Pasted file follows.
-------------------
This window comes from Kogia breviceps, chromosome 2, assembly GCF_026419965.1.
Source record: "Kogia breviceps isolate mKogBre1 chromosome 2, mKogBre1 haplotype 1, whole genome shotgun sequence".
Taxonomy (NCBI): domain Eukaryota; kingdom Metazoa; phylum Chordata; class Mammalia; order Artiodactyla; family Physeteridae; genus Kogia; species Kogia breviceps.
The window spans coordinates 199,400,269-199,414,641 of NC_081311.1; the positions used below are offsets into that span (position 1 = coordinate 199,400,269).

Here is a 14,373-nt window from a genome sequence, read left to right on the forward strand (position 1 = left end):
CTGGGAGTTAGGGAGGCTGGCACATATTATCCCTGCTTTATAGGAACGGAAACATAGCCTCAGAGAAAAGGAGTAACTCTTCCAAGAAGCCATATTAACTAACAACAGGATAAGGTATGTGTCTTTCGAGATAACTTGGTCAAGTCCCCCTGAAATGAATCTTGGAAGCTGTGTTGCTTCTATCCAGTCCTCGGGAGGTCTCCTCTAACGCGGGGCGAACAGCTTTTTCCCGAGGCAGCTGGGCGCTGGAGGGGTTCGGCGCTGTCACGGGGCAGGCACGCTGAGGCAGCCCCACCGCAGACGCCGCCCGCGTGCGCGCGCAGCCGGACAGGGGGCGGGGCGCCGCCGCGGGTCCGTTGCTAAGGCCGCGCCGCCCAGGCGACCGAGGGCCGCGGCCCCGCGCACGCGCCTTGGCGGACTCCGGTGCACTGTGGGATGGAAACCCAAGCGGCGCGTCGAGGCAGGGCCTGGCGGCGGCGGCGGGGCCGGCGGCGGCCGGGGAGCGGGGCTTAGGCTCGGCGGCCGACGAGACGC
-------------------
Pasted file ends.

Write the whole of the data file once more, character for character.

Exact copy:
This window comes from Kogia breviceps, chromosome 2, assembly GCF_026419965.1.
Source record: "Kogia breviceps isolate mKogBre1 chromosome 2, mKogBre1 haplotype 1, whole genome shotgun sequence".
Taxonomy (NCBI): domain Eukaryota; kingdom Metazoa; phylum Chordata; class Mammalia; order Artiodactyla; family Physeteridae; genus Kogia; species Kogia breviceps.
The window spans coordinates 199,400,269-199,414,641 of NC_081311.1; the positions used below are offsets into that span (position 1 = coordinate 199,400,269).

Here is a 14,373-nt window from a genome sequence, read left to right on the forward strand (position 1 = left end):
CTGGGAGTTAGGGAGGCTGGCACATATTATCCCTGCTTTATAGGAACGGAAACATAGCCTCAGAGAAAAGGAGTAACTCTTCCAAGAAGCCATATTAACTAACAACAGGATAAGGTATGTGTCTTTCGAGATAACTTGGTCAAGTCCCCCTGAAATGAATCTTGGAAGCTGTGTTGCTTCTATCCAGTCCTCGGGAGGTCTCCTCTAACGCGGGGCGAACAGCTTTTTCCCGAGGCAGCTGGGCGCTGGAGGGGTTCGGCGCTGTCACGGGGCAGGCACGCTGAGGCAGCCCCACCGCAGACGCCGCCCGCGTGCGCGCGCAGCCGGACAGGGGGCGGGGCGCCGCCGCGGGTCCGTTGCTAAGGCCGCGCCGCCCAGGCGACCGAGGGCCGCGGCCCCGCGCACGCGCCTTGGCGGACTCCGGTGCACTGTGGGATGGAAACCCAAGCGGCGCGTCGAGGCAGGGCCTGGCGGCGGCGGCGGGGCCGGCGGCGGCCGGGGAGCGGGGCTTAGGCTCGGCGGCCGACGAGACGC